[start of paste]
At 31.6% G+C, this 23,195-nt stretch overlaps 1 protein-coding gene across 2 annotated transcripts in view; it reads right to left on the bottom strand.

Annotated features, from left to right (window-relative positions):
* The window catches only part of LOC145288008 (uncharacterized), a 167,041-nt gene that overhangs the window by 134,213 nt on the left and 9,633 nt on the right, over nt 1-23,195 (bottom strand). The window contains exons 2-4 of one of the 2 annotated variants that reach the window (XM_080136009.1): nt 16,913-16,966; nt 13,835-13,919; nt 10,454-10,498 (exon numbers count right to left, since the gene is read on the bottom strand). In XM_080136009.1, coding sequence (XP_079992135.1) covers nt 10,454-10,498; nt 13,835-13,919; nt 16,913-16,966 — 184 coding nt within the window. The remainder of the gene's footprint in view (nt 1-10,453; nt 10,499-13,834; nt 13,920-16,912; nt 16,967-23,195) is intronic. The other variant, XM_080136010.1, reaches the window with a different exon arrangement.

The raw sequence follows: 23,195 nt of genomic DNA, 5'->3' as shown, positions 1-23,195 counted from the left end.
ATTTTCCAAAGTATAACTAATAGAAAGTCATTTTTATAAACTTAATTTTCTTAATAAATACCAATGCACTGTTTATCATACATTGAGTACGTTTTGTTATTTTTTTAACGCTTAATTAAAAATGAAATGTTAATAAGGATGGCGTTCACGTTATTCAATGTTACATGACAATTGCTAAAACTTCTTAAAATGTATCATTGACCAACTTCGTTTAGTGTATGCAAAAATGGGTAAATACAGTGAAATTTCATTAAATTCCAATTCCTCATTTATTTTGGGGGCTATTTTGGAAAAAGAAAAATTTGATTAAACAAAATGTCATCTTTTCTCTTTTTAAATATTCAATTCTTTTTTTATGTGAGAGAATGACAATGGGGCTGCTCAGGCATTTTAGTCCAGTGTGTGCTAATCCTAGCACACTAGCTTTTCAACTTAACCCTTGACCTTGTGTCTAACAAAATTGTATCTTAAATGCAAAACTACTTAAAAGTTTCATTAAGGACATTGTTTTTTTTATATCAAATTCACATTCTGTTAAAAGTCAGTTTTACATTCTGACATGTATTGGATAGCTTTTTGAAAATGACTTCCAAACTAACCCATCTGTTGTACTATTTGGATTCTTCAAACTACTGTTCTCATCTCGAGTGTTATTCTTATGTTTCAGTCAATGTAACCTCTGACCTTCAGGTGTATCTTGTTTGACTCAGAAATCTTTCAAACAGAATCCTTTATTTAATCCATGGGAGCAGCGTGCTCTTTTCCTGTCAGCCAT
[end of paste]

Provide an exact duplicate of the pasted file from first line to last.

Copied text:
At 31.6% G+C, this 23,195-nt stretch overlaps 1 protein-coding gene across 2 annotated transcripts in view; it reads right to left on the bottom strand.

Annotated features, from left to right (window-relative positions):
* The window catches only part of LOC145288008 (uncharacterized), a 167,041-nt gene that overhangs the window by 134,213 nt on the left and 9,633 nt on the right, over nt 1-23,195 (bottom strand). The window contains exons 2-4 of one of the 2 annotated variants that reach the window (XM_080136009.1): nt 16,913-16,966; nt 13,835-13,919; nt 10,454-10,498 (exon numbers count right to left, since the gene is read on the bottom strand). In XM_080136009.1, coding sequence (XP_079992135.1) covers nt 10,454-10,498; nt 13,835-13,919; nt 16,913-16,966 — 184 coding nt within the window. The remainder of the gene's footprint in view (nt 1-10,453; nt 10,499-13,834; nt 13,920-16,912; nt 16,967-23,195) is intronic. The other variant, XM_080136010.1, reaches the window with a different exon arrangement.

The raw sequence follows: 23,195 nt of genomic DNA, 5'->3' as shown, positions 1-23,195 counted from the left end.
ATTTTCCAAAGTATAACTAATAGAAAGTCATTTTTATAAACTTAATTTTCTTAATAAATACCAATGCACTGTTTATCATACATTGAGTACGTTTTGTTATTTTTTTAACGCTTAATTAAAAATGAAATGTTAATAAGGATGGCGTTCACGTTATTCAATGTTACATGACAATTGCTAAAACTTCTTAAAATGTATCATTGACCAACTTCGTTTAGTGTATGCAAAAATGGGTAAATACAGTGAAATTTCATTAAATTCCAATTCCTCATTTATTTTGGGGGCTATTTTGGAAAAAGAAAAATTTGATTAAACAAAATGTCATCTTTTCTCTTTTTAAATATTCAATTCTTTTTTTATGTGAGAGAATGACAATGGGGCTGCTCAGGCATTTTAGTCCAGTGTGTGCTAATCCTAGCACACTAGCTTTTCAACTTAACCCTTGACCTTGTGTCTAACAAAATTGTATCTTAAATGCAAAACTACTTAAAAGTTTCATTAAGGACATTGTTTTTTTTATATCAAATTCACATTCTGTTAAAAGTCAGTTTTACATTCTGACATGTATTGGATAGCTTTTTGAAAATGACTTCCAAACTAACCCATCTGTTGTACTATTTGGATTCTTCAAACTACTGTTCTCATCTCGAGTGTTATTCTTATGTTTCAGTCAATGTAACCTCTGACCTTCAGGTGTATCTTGTTTGACTCAGAAATCTTTCAAACAGAATCCTTTATTTAATCCATGGGAGCAGCGTGCTCTTTTCCTGTCAGCCAT